Multiple quilted face mask most effective against COVID- 19 –Study
A new study says the best face mask that offers protection against COVID-19 should be well-fitting and contain multiple layers of quilted fabric.
The research, carried out at the Florida Atlantic University, Boca Raton, United States, was done using laser visualization experiments to demonstrate the effectiveness of home-made masks of various designs and how good they are at inhibiting the transfer of air-borne droplets from coughs and sneezes.
According to the research published in Physics of Fluid, a peer-reviewed scientific journal covering fluid dynamics, home-made masks are roughly as good at preventing the spread of infection as commercially produced cone-shaped masks.
The study authors said for those hoping that fabrics with higher thread counts produce more effective coverage, the visualizations suggested otherwise, adding “The tested mask with the highest thread count was the bandanna, which was the worst at impeding the travel of droplets.
They noted that due to the scarcity and cost of medical-grade face masks, many people use homemade masks to avoid spreading or contracting COVID-19, adding that there is relatively little official guidance about which mask designs provide the strongest barriers to infection, thus, leading amateur mask-makers to improvise.
Lead author, Siddhartha Verma, an assistant professor at FAU, said “While there are a few prior studies on the effectiveness of medical-grade equipment, we don’t have a lot of information about the cloth-based coverings that are most accessible to us at present.
“Our hope is that the visualizations presented in the paper help convey the rationale behind the recommendations for social distancing and using face masks.”
The researchers explained that they used a laser sheet setup, commonly employed to study liquid mechanics, to observe the behavior of airborne respiratory droplets that could, outside the lab, contain COVID-19.
They said as the droplets were “coughed” and “sneezed” from the head of a mannequin, they mapped their trajectory.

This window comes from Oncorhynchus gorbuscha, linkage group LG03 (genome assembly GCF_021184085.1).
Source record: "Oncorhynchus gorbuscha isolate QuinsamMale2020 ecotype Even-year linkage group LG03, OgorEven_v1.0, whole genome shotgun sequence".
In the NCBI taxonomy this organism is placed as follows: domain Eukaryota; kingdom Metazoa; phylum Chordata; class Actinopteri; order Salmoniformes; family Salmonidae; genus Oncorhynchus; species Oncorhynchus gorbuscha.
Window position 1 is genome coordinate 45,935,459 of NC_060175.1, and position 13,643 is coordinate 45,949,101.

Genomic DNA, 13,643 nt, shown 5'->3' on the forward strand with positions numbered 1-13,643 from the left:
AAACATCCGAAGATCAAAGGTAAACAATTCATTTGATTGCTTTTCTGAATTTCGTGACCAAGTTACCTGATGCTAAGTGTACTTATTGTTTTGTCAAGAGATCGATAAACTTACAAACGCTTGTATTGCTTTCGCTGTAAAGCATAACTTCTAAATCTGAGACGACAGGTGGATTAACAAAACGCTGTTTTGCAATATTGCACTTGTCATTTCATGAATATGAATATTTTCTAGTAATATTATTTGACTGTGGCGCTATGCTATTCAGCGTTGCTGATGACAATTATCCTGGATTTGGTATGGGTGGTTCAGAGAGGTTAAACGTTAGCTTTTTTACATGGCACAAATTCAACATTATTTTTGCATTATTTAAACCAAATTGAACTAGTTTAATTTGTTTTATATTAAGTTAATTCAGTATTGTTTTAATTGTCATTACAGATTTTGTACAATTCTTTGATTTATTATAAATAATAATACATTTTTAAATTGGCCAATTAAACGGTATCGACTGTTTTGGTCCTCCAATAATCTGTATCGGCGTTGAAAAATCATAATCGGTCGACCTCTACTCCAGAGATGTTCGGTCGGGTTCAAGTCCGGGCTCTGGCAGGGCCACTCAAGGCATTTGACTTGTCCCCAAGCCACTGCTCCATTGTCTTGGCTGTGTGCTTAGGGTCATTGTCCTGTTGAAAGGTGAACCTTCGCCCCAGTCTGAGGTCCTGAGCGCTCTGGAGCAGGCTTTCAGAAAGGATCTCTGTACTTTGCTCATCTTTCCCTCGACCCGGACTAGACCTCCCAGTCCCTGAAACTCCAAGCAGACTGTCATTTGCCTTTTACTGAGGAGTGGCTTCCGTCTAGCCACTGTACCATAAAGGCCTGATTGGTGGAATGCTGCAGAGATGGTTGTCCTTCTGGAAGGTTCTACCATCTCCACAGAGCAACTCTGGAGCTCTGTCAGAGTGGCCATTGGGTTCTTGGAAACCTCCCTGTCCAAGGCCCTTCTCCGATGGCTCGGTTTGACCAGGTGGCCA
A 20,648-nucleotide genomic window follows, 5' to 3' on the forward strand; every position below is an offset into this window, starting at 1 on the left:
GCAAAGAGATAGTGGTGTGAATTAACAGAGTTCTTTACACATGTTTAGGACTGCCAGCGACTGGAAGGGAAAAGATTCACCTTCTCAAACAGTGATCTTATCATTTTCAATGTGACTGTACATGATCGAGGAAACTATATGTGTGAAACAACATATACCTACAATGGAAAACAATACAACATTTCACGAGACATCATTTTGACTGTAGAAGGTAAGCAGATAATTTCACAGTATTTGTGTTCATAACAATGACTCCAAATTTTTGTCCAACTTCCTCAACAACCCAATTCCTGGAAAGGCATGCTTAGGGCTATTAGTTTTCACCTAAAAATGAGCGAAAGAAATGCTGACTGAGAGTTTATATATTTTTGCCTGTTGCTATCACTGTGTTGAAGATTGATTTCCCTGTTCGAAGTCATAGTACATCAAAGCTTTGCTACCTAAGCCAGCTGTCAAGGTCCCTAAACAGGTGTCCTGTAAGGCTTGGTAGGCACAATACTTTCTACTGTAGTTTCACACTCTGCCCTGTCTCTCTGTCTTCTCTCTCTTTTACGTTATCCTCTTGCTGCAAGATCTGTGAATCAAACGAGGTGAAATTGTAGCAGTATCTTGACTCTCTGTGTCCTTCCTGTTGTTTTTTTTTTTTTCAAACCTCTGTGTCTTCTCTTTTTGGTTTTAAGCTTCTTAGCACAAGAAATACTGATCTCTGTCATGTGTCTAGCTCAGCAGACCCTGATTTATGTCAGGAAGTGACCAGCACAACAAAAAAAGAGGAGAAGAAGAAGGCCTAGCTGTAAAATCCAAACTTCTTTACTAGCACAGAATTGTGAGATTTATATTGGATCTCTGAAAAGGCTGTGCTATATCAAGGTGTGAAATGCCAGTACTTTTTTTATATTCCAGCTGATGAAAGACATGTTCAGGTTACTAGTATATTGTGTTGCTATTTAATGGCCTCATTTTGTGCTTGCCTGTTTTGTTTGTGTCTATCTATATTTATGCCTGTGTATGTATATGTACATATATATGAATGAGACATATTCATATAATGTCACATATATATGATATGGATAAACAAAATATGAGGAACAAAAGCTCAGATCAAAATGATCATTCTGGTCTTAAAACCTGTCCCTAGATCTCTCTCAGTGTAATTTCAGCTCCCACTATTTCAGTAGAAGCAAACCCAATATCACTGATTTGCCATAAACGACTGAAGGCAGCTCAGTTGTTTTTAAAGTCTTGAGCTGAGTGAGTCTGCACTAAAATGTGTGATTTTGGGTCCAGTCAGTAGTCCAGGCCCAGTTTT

“The main challenge is to represent a cough and sneeze faithfully. For the setup, we have used a simplified cough, which in reality is complex and dynamic,” Prof. Verma explained.
He likewise, compared visualizing the airborne droplets to observing dust particles in a beam of sunlight.
The leader author said, nonetheless, the research established that “Without face masks, droplets were projected up to 12ft from their source, well beyond the often-employed 6-ft social distancing margin. The average distance was 8 ft.
“The droplets hung in the air for up to three minutes before falling.
“Commercially produced, off-the-shelf cone masks reduced the average droplet projection to just 8 inches (in), though the researchers saw significant leakage of droplets from the tops and sides of these masks.
“Simple homemade face masks somewhat reduced the forward projection of droplets. However, they also exhibited significant side and top leakage.
“When the team tested a bandanna made from elastic T-shirt fabric, the average forward travel was 3 ft, 7 in.
“When they used a folded cotton handkerchief mask, it was 1 ft, 3 in.”
Prof. Verma acknowledged that while further quantitative analysis is warranted to confirm his team’s observations, the visualization technique was nonetheless instructive.
He also said it is important to understand that face coverings are not 100 per cent effective in blocking respiratory pathogens.”
“This is why it is imperative that we use a combination of social distancing, face coverings, hand washing, and other recommendations from healthcare officials until an effective vaccine is released.
“The most effective homemade masks were constructed of stitched layers of cotton quilting.
“These reduced the forward travel of droplets to just 2.5 in, a shorter distance than the researchers observed with commercial face masks.
The study concluded that it is important to note that COVID-19 may become aerosolized into fine airborne particles and that the present research did not document the behavior of such particles.
Prof. Verma, however, said his team is interested in continuing their study and incorporating factors that affect the real-world dissemination of respiratory droplets, such as evaporation, ambient airflow, and properties of respiratory fluids that may impact their behavior when airborne.